I’ll be releasing the full Return on People Benchmark Report later this month, which is an uncommon yet insightful measure into productivity, profitability, and how well you turn your only sustainable competitive advantage – people’s ideas and talents – into value that customers are delighted to pay for. It may change how satisfied you are with your performance… because once again, there’s a BIG increase in the results!
What does it take to be in the top 10% of the Return on People Benchmark – Manufacturing Edition?
Profits consistently exceeding $190K per employee per year – UP from $131K last year. Amazed by that number? Intimidated? Did YOUR profits per employee increase almost 50% last year? This Benchmark is a starting point to inspire you to work towards more! Keep an eye out for the detailed bell-curve diagram in a couple of weeks, find out if you’re an A, B, C, D or F, and keep reading to find out how you can move up a grade or two. Not in manufacturing? Let me know what industry you’re in, I’ll be happy to share numbers that are relevant for you.
What does it take to land at the BOTTOM of the Benchmark?
For a “case study” on what NOT to do, read the backstory on the Kraft-Heinz debacle, which has reduced two once-great companies to the absolutely worst-performing company on the Benchmark. Even Warren Buffet is no longer buying their shares, although he teamed up with a Brazilian private equity firm to “create value” from the merger. Instead, K-H fired all their senior managers, destroyed the cultures of both companies including long-established operating efficiencies, and is currently discounting and cutting costs all the way to the bottom of a very slippery slope – which is the typical way private equity firms try to find profit. They had bad ideas for cutting costs, and no good ideas for growing revenues. For a lower risk, much more successful approach, keep reading below.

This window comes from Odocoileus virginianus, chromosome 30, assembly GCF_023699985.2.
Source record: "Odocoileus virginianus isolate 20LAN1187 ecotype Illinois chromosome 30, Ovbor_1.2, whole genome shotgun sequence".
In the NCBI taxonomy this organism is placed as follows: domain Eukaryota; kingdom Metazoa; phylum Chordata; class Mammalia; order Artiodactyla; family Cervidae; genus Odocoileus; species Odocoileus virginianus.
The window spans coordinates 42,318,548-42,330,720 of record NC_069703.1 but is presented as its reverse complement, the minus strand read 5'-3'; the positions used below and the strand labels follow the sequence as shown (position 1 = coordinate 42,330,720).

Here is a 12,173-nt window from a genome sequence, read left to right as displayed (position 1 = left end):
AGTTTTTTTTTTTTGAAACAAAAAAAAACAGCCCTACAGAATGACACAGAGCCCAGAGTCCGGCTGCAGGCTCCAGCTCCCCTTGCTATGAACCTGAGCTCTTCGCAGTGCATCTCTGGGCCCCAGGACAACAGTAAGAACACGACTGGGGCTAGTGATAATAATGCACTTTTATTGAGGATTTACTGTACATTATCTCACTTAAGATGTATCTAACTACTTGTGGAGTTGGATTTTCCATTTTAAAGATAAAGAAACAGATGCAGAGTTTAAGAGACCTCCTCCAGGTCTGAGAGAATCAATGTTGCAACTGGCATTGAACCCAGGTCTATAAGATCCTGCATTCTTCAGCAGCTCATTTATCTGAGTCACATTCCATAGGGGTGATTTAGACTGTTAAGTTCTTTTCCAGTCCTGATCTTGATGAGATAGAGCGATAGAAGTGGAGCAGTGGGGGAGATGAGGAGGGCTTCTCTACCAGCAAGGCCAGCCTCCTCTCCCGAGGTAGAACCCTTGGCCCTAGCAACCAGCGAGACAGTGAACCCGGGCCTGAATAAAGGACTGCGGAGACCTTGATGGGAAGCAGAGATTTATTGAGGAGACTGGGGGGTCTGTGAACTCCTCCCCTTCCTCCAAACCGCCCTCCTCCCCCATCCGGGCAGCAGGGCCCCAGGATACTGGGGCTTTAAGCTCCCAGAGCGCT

Why is there such a difference?
Some companies excel at having their employees create value for customers. Some couldn’t find value if it was in their lunch bucket. Culture, engagement, alignment to strategy, getting things right the first time, competitive advantage, customer loyalty – all of those and more play a role.
And yes, sometimes there are good reasons for a company to land in the “dog” category – as Tesla did this year due to the huge expenses and investments related to disrupting an industry. The real story surfaces when you look at the relatively undifferentiated companies in an industry, and see vastly different results. Take a look at the list of the top 10% below, and you might just be surprised! Sometimes a Star becomes a Dog… and vice versa. Click on any of the links below for the fascinating stories behind the data.
Why does Steel Dynamics earn 3.5x the profit per employee that US Steel does? Why does GM earn 2.5x the profit per employee that Ford does? Aren’t lean practices ubiquitous in these industries? Don’t they all use robotics and other advanced technology? Clearly, other factors are at work, and that’s what you need to drill down into within your own industry.
Who are the Stars and Dogs?
Pharmaceuticals and Technology firms once again dominate the top spots, but everyday and somewhat mundane businesses such as Food, Beverage, and Tobacco routinely make it into the upper echelons too. Oddly enough, it’s EXACTLY those same industries that are also in the BOTTOM 10%! Broadcomm and Qualcomm are at opposite ends of the spectrum, as are Altria and Kraft Heinz, and that’s why this metric is so powerful as a catalyst for positive change. When you can see the heights that others have achieved, no matter where you are today, you can inspire your team to be the best. Then, all you need is a powerful roadmap to get there.